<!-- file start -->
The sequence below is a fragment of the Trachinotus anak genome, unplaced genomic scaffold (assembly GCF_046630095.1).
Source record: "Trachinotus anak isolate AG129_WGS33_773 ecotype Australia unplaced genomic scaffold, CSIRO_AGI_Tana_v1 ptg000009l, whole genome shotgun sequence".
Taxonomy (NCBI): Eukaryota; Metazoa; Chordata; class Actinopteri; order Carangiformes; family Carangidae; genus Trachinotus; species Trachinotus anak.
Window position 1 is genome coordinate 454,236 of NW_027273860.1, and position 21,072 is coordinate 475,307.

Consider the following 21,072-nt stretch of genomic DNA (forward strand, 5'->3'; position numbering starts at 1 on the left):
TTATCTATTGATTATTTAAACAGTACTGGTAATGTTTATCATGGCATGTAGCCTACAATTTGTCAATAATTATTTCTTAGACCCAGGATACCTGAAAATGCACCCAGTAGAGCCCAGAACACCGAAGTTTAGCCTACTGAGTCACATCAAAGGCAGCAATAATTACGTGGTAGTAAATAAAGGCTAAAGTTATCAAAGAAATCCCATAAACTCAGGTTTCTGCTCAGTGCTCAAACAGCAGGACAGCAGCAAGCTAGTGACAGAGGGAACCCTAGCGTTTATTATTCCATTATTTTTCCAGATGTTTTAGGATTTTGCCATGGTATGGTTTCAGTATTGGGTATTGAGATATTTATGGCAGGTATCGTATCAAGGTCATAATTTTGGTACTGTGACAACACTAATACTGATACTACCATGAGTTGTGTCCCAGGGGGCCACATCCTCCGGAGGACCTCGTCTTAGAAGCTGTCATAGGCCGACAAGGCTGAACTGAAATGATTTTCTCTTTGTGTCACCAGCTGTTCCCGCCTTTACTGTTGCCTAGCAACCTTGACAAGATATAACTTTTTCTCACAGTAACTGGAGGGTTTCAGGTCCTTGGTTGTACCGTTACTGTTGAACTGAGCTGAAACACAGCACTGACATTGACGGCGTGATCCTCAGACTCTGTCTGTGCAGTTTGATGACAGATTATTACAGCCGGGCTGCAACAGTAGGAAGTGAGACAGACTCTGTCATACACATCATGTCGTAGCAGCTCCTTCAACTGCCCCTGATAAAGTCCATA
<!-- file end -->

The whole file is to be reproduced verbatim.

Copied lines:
The sequence below is a fragment of the Trachinotus anak genome, unplaced genomic scaffold (assembly GCF_046630095.1).
Source record: "Trachinotus anak isolate AG129_WGS33_773 ecotype Australia unplaced genomic scaffold, CSIRO_AGI_Tana_v1 ptg000009l, whole genome shotgun sequence".
Taxonomy (NCBI): Eukaryota; Metazoa; Chordata; class Actinopteri; order Carangiformes; family Carangidae; genus Trachinotus; species Trachinotus anak.
Window position 1 is genome coordinate 454,236 of NW_027273860.1, and position 21,072 is coordinate 475,307.

Consider the following 21,072-nt stretch of genomic DNA (forward strand, 5'->3'; position numbering starts at 1 on the left):
TTATCTATTGATTATTTAAACAGTACTGGTAATGTTTATCATGGCATGTAGCCTACAATTTGTCAATAATTATTTCTTAGACCCAGGATACCTGAAAATGCACCCAGTAGAGCCCAGAACACCGAAGTTTAGCCTACTGAGTCACATCAAAGGCAGCAATAATTACGTGGTAGTAAATAAAGGCTAAAGTTATCAAAGAAATCCCATAAACTCAGGTTTCTGCTCAGTGCTCAAACAGCAGGACAGCAGCAAGCTAGTGACAGAGGGAACCCTAGCGTTTATTATTCCATTATTTTTCCAGATGTTTTAGGATTTTGCCATGGTATGGTTTCAGTATTGGGTATTGAGATATTTATGGCAGGTATCGTATCAAGGTCATAATTTTGGTACTGTGACAACACTAATACTGATACTACCATGAGTTGTGTCCCAGGGGGCCACATCCTCCGGAGGACCTCGTCTTAGAAGCTGTCATAGGCCGACAAGGCTGAACTGAAATGATTTTCTCTTTGTGTCACCAGCTGTTCCCGCCTTTACTGTTGCCTAGCAACCTTGACAAGATATAACTTTTTCTCACAGTAACTGGAGGGTTTCAGGTCCTTGGTTGTACCGTTACTGTTGAACTGAGCTGAAACACAGCACTGACATTGACGGCGTGATCCTCAGACTCTGTCTGTGCAGTTTGATGACAGATTATTACAGCCGGGCTGCAACAGTAGGAAGTGAGACAGACTCTGTCATACACATCATGTCGTAGCAGCTCCTTCAACTGCCCCTGATAAAGTCCATA